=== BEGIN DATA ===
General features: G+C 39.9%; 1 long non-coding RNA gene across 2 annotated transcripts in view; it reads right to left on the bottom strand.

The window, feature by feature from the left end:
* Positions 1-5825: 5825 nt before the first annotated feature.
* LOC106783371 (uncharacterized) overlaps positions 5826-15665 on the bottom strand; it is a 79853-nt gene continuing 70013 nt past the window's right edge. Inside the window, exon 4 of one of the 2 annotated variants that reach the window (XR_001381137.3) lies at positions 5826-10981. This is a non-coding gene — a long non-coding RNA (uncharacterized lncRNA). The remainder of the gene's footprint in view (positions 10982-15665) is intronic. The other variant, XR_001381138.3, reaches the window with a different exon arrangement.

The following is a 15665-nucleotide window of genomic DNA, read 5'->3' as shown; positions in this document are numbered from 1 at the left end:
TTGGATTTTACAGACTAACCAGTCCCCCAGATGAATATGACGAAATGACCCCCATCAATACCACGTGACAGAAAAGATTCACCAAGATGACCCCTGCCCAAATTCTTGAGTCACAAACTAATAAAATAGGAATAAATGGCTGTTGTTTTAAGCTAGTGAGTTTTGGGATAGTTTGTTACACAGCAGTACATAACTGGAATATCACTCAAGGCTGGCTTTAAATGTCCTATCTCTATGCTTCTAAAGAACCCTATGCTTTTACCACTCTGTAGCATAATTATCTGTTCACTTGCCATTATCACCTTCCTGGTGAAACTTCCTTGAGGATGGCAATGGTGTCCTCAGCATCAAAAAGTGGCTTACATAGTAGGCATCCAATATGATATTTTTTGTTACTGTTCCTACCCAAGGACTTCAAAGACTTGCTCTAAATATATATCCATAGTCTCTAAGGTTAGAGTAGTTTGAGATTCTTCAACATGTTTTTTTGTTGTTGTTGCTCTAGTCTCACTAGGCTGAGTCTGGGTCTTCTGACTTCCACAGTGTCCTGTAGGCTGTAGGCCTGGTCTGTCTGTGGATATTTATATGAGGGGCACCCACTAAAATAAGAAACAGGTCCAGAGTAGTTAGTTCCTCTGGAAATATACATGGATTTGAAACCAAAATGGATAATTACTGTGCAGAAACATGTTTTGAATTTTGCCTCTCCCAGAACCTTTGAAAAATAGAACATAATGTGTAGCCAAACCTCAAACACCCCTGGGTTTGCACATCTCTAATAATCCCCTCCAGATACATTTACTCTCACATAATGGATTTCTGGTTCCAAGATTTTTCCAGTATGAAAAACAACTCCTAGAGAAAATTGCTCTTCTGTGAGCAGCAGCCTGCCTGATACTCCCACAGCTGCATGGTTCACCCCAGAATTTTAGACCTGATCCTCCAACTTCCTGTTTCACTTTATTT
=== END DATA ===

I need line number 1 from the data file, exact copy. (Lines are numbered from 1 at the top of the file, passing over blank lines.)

General features: G+C 39.9%; 1 long non-coding RNA gene across 2 annotated transcripts in view; it reads right to left on the bottom strand.